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Piano Lesson Fees and Expenses

TUITION PACKAGE (Averaging about $18 per lesson):

What does tuition cover?

  • Lessons, of course! Personalized approach for each student, according to individual needs and abilities
  • Recital Fees--cost of venue, programs, prizes
  • My time outside of lessons--finding materials, selecting and ordering music, planning recitals and purchasing prizes; email communication, phone and personal consultations, all of which can add up to many hours.
  • Resources I use for my own growth, enrichment, and professional development
  • Studio expenses: photocopies, computer software, piano tuning
Quarterly Payments

 Payment is quarterly, with total weeks divided into equal groups.

  • Payment for each quarter is $215 (12 lessons each)
  • Payments can be made in two or three installments, if necessary; but must be paid regularly
  • Add $5 to each divided payment
  • Payment due at beginning of each quarter. Discount of $25 if pay for whole school (3 quarters) year upfront ($645-$25=$620)
  • Fee is set, no matter how many lessons you're able to take
  • $10 fee if payment is carried over into the next quarter
Quarterly schedule:
  • First quarter (Fall) September through November
  • Second quarter (Winter) December through 1st part of March
  • Third quarter (Spring) 2nd part of March through June
  • Fourth quarter (Summer) July and August (Please note: 4 lessons are required during the summer for Beginners thru Level II)


Which is best--acoustic or digital piano?

I allow a student to begin lessons using an electronic keyboard, for the first couple of months, but you will need to acquire an 88-key acoustic or digital piano as soon as possible.  I find that students progress much faster when they can practice on a "real" piano.  My personal preference is an acoustic piano--the sound and feel are superior, but digital pianos have come a long way and have certain advantages, such as not having to be tuned yearly, more portability (as far as moving it from one room to another) and electronic sound options, etc.  There are numerous deals to be had on Craig's List, the Swap Sheet, and other sources.  Music stores often have trade-ins that make good deals.  I bought my grand piano through the Penny Saver at an incredible price from someone moving south that needed to sell in a hurry!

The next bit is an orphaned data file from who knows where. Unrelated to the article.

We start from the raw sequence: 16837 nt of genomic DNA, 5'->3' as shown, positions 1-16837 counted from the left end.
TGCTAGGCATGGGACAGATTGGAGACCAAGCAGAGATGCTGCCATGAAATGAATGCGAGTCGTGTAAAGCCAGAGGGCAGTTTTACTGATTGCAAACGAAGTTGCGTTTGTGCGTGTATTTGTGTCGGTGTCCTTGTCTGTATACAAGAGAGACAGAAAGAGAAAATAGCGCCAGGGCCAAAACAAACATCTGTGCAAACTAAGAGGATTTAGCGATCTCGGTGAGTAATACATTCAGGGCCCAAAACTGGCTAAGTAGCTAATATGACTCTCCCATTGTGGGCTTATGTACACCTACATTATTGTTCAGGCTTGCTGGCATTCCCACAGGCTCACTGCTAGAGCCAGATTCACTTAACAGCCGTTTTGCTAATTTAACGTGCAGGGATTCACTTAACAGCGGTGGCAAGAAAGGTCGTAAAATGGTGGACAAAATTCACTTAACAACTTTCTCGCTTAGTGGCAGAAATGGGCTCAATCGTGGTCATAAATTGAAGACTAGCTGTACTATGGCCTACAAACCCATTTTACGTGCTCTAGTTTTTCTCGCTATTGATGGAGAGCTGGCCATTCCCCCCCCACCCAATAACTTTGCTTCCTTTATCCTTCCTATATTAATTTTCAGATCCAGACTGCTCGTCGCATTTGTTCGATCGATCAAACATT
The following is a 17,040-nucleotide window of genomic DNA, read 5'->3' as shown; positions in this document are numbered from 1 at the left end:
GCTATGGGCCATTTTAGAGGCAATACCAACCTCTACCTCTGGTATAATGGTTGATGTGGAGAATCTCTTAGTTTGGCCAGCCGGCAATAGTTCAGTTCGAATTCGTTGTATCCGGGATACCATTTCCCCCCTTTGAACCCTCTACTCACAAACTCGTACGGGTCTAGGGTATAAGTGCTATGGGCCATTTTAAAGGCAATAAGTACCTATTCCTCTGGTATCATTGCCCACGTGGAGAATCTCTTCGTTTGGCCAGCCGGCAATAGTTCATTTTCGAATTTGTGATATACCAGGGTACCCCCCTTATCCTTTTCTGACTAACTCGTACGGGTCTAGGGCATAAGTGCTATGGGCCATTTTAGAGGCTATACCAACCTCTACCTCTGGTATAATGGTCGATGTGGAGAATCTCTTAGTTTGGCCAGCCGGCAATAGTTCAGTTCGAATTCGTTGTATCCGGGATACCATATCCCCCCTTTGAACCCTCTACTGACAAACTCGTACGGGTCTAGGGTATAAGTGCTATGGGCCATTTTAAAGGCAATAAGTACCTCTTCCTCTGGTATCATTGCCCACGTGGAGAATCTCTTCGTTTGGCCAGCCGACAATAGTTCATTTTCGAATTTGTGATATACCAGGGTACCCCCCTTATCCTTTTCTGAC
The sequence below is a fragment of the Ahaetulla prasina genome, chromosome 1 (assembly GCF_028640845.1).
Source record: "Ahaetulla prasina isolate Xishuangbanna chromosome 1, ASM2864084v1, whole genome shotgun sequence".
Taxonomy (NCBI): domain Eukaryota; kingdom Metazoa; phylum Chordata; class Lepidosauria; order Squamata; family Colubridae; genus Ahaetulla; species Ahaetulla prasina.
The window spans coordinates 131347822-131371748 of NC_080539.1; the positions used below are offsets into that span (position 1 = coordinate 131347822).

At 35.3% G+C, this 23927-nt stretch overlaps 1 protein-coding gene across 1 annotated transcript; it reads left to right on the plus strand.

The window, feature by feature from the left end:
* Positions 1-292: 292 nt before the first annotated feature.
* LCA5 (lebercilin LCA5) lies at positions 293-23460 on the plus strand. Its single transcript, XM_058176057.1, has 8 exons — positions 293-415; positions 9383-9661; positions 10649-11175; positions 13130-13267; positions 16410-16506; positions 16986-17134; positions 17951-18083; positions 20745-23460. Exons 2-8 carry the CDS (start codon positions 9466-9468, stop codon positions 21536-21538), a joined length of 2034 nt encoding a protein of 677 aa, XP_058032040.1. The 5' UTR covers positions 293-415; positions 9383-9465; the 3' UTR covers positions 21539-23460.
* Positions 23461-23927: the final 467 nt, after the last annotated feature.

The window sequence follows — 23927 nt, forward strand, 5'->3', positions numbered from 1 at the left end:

If you purchase a used acoustic piano from a private sale it's good to pay a piano tuner to check it out first--he or she knows what look for.  I also suggest you avoid buying a spinet.  A console or upright is much better and holds the tuning longer.  Of course, if you can afford a $100,000 Bosendorfer concert grand piano (and have room in your house)--so much better!  There are websites where you can look at piano brands and compare the quality.  It's advisable before spending money on something you'll probably own for a long time to do a bit of research first.   


 I teach all ages, but my favorite starting age is SEVEN.  On occasion I will accept a six-year old  under certain conditions.  I also teach adults, up to age one-hundred!  Actually, I have taught people in their seventies.  The same applies to taking piano lessons as to planting a tree --The best time was 20 years ago--the next best time is NOW!"